Privileges of Ordained Ministers

Ordained ministers have privileges because of their position.

Ordained ministers have privileges because of their position.

The role of a minister carries serious responsibilities. Whether the minister leads a congregation, works independently as a hospital or prison chaplain, or manages an independent missionary outreach program, being a member of the clergy carries an array of benefits and privileges in addition to the honor and prestige of being a religious leader.

Ordained or Called

Privileged communications is one of the most basic rights of ministers. While casual conversation is not covered, anytime a person seeks counseling with a minister, that conversation is protected. A minister cannot be required to divulge the contents unless the penitent agrees. The only exception to this privilege may be the obligation to report information about child abuse, depending on state laws. While this privileged relationship has historically required the minister to be ordained, an April 2013 ruling by a Kansas federal district court has softened that requirement. The court ruled that some of the privileges of an ordained minister could be extended to one who is called to the ministry without a formal ordination.

Privileges

As a member of the clergy, a minister has benefits not accorded to the laity. A minister can start his own congregation, conduct services, and officiate at weddings, baptisms, and funerals. Ministers are typically paid honorariums for providing these services. While you do not need to be a minister to produce religious media, being a member of the clergy gives you added status and credibility. Moreover, a minister can conduct services in any state with no restrictions. The only exception is Nevada, which requires that resident ministers have a congregation and non-residents obtain approval for each wedding officiated up to five per year.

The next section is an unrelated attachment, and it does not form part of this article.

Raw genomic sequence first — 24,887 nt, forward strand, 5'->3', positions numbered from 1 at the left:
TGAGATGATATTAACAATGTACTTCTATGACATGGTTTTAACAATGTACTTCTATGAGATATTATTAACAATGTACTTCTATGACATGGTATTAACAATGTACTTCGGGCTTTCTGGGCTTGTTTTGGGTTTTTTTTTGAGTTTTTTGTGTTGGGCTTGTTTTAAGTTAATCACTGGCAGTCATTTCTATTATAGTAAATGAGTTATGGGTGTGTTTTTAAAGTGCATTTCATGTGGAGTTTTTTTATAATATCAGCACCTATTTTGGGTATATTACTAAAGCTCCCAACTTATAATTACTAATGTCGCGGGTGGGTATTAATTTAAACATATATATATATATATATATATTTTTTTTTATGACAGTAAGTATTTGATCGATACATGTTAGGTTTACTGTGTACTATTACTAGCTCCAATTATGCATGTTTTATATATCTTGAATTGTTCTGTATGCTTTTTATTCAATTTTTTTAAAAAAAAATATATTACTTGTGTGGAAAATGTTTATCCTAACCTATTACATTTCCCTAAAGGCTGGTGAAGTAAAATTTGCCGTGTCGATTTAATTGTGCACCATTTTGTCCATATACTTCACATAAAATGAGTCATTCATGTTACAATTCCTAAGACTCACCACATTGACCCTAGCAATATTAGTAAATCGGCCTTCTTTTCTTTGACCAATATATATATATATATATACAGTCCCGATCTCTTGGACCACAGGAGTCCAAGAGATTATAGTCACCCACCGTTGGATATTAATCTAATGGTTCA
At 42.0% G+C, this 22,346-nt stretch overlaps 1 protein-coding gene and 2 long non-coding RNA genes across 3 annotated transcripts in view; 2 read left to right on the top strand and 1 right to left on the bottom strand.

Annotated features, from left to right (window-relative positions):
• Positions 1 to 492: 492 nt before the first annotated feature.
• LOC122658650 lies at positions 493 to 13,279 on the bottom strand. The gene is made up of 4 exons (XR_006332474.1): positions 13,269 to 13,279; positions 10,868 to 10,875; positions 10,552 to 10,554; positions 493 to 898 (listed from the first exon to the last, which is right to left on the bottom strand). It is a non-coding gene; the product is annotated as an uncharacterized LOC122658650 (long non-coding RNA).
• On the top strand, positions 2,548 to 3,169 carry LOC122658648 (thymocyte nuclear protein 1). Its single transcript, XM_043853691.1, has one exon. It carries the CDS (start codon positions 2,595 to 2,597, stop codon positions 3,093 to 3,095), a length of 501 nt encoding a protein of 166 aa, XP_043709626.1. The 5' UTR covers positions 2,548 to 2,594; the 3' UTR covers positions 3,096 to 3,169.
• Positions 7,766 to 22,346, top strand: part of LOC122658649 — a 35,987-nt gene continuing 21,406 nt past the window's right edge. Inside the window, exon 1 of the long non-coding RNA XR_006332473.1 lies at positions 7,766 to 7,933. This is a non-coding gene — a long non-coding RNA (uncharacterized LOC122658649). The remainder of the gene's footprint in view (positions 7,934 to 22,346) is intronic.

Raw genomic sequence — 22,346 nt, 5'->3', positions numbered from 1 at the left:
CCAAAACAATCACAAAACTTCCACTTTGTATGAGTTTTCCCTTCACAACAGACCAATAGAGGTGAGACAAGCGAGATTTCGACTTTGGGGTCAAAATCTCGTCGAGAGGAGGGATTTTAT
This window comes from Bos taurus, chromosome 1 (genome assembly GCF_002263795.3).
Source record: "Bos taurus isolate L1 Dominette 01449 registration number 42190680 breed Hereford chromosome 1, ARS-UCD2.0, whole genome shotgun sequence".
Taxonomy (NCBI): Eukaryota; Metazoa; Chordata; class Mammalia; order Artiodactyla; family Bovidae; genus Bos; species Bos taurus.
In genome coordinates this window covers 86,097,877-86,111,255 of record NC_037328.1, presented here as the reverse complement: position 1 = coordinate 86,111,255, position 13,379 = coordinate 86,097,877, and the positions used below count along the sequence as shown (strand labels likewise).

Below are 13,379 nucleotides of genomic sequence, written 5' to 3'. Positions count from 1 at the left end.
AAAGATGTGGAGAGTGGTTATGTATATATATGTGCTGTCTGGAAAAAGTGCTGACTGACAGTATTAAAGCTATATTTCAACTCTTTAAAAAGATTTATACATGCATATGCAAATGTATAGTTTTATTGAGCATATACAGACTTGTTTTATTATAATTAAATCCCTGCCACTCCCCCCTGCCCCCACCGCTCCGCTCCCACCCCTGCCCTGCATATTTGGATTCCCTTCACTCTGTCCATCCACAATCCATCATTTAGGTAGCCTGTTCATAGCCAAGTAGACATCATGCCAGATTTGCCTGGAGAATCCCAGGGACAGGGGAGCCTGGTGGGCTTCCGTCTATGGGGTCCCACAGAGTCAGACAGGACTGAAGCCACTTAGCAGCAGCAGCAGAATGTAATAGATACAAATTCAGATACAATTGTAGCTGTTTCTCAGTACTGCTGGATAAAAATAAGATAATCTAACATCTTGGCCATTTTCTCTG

Tax Treatment

Federal tax treatment for ministers' income is different from that of ordinary workers. Members of the clergy should consult a tax specialist for precise tax preparation. For income and retirement purposes, a minister's income is treated as if she is an employee of a church. For Social Security and Medicare tax purposes, the income is treated as if the minister is self-employed. While the self-employed have to pay what would ordinarily be the employer's contribution, ministers retain the privilege of opting out if they or their denomination is conscientiously opposed to public insurance, by filing Form 4361 and obtaining IRS approval.

A Place to Live

Many churches provide a parsonage or housing allowance for their ministers. As with earned income, housing is treated in different ways depending on the nature of the tax. For income tax purposes, a rental allowance or, if the church provides a parsonage, reasonable rental value can be deducted from taxable income, along with the expense of utilities. On the other hand, for Social Security and Medicare tax purposes, the fair rental value of the parsonage or housing allowance paid by the church is included as income.

 

About the Author

Thomas Metcalf has worked as an economist, stockbroker and technology salesman. A writer since 1997, he has written a monthly column for "Life Association News," authored several books and contributed to national publications such as the History Channel's "HISTORY Magazine." Metcalf holds a master's degree in economics from Tufts University.

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